First lease given to tenant, the tenant altered the lease with out my landlords knowledge. Landlords bought back the lease for me to inspect. Landlords English is not fluent, and told them what they can and cannot do. Informed the tenant the first lease is void. Second lease was created and informed tenant to fill in all information and not to alter. Before selecting tenant, they informed that 5 people will moving in. The oldest son lives in India and travels. The tenant wrote that six people will live in premises. We said no and took back the lease agreement. They said they will find a new place, I written another small contract stating that they will be given time to find another residence. Tenant refuse to sign. Since there no actual lease in place. Can we call the police to remove them
Divorce / Separation Lawyer
You are neither the tenant nor the landlord. What is your position in this scenario? Regardless, you cannot immediately remove the tenant, and it is possible you do not have the authority to do it at all. A month to month tenancy has been established and the landlord must go through proper eviction proceedings to get the tenant removed. The landlord needs a lawyer. If the eviction is not handled properly, the process will have to be started all over again. The police cannot help.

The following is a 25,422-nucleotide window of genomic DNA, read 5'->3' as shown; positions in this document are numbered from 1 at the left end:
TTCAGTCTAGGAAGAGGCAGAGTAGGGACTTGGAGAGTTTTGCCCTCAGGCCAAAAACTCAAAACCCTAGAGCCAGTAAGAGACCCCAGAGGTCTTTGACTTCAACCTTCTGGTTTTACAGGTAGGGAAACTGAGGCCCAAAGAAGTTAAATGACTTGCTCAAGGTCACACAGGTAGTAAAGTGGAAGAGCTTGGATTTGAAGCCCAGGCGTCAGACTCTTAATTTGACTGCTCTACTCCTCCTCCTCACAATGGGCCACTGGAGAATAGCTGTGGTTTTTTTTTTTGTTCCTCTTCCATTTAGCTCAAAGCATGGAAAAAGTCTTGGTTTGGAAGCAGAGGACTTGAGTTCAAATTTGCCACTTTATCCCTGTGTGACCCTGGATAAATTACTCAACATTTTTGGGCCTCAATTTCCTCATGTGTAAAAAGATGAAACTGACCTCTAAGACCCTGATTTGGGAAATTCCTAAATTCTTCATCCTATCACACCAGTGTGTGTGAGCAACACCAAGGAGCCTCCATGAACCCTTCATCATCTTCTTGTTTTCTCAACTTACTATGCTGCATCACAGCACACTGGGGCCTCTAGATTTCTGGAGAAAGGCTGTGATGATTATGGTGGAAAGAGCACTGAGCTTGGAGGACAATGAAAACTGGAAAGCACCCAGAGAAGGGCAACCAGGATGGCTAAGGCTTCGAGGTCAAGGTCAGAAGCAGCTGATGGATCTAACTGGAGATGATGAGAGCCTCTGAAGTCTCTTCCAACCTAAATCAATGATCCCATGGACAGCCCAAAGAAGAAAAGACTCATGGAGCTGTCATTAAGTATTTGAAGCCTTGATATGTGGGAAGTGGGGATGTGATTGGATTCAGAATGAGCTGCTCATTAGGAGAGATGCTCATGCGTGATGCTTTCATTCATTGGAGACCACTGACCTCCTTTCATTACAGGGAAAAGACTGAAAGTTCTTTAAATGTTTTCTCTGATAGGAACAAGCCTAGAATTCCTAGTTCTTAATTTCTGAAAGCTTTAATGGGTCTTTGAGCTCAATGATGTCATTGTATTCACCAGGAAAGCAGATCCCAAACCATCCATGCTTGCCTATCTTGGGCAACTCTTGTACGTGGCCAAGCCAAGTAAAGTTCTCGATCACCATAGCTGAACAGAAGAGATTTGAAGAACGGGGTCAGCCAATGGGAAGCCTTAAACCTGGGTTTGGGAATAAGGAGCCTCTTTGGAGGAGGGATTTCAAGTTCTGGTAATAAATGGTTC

Landlord / Tenant Lawyer
Your question is confusing, but two things are clear.
You cannot call the police to kick out the tenant, they must be properly evicted through a court proceeding.
The landlord should hire a lawyer. Chicago law is very protective of tenants and a mistake by the landlord could cost him thousands of dollars in penalties.
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Family Law Attorney
I agree with the excellent answers already given.
It may be helpful to know that many landlord tenant matters are successfully mediated and the key is finding out what is the best "win-win" scenario. As there is a language barrier of sorts, some effort might be made to translate the words spoken by both sides. Possible points to negotiate would be the timeline for the tenant to voluntarily surrender the premises and whether a reasonable amount of temporary rent could be paid in the meantime. A lawyer would be very helpful in drafting a written settlement of these issues.
The information provided here should not be construed to be formal legal advice. The provision of this general advice does not create a lawyer-client relationship. Persons with legal questions are encouraged to seek independent counsel for advice regarding their individual legal issues.